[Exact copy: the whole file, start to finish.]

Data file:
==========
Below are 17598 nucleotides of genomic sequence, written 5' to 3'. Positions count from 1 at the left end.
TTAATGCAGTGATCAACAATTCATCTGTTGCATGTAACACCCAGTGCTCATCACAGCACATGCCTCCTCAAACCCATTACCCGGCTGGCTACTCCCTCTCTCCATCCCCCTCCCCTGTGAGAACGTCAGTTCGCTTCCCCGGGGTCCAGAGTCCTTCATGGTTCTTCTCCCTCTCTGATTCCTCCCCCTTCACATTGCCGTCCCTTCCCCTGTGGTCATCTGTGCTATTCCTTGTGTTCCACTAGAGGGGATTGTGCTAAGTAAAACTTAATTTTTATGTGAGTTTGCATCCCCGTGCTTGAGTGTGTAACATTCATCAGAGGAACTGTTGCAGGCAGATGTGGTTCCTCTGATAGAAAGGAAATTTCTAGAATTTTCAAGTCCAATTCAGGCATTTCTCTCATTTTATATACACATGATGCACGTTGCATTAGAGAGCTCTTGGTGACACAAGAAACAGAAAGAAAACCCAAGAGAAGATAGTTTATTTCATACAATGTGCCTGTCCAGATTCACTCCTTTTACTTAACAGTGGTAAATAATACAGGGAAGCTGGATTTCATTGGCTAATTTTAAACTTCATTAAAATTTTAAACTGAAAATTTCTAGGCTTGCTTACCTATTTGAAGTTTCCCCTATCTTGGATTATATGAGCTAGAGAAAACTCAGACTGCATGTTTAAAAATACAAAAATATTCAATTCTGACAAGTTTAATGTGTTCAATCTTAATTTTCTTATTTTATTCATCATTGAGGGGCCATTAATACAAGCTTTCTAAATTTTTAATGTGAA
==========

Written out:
Below are 17598 nucleotides of genomic sequence, written 5' to 3'. Positions count from 1 at the left end.
TTAATGCAGTGATCAACAATTCATCTGTTGCATGTAACACCCAGTGCTCATCACAGCACATGCCTCCTCAAACCCATTACCCGGCTGGCTACTCCCTCTCTCCATCCCCCTCCCCTGTGAGAACGTCAGTTCGCTTCCCCGGGGTCCAGAGTCCTTCATGGTTCTTCTCCCTCTCTGATTCCTCCCCCTTCACATTGCCGTCCCTTCCCCTGTGGTCATCTGTGCTATTCCTTGTGTTCCACTAGAGGGGATTGTGCTAAGTAAAACTTAATTTTTATGTGAGTTTGCATCCCCGTGCTTGAGTGTGTAACATTCATCAGAGGAACTGTTGCAGGCAGATGTGGTTCCTCTGATAGAAAGGAAATTTCTAGAATTTTCAAGTCCAATTCAGGCATTTCTCTCATTTTATATACACATGATGCACGTTGCATTAGAGAGCTCTTGGTGACACAAGAAACAGAAAGAAAACCCAAGAGAAGATAGTTTATTTCATACAATGTGCCTGTCCAGATTCACTCCTTTTACTTAACAGTGGTAAATAATACAGGGAAGCTGGATTTCATTGGCTAATTTTAAACTTCATTAAAATTTTAAACTGAAAATTTCTAGGCTTGCTTACCTATTTGAAGTTTCCCCTATCTTGGATTATATGAGCTAGAGAAAACTCAGACTGCATGTTTAAAAATACAAAAATATTCAATTCTGACAAGTTTAATGTGTTCAATCTTAATTTTCTTATTTTATTCATCATTGAGGGGCCATTAATACAAGCTTTCTAAATTTTTAATGTGAA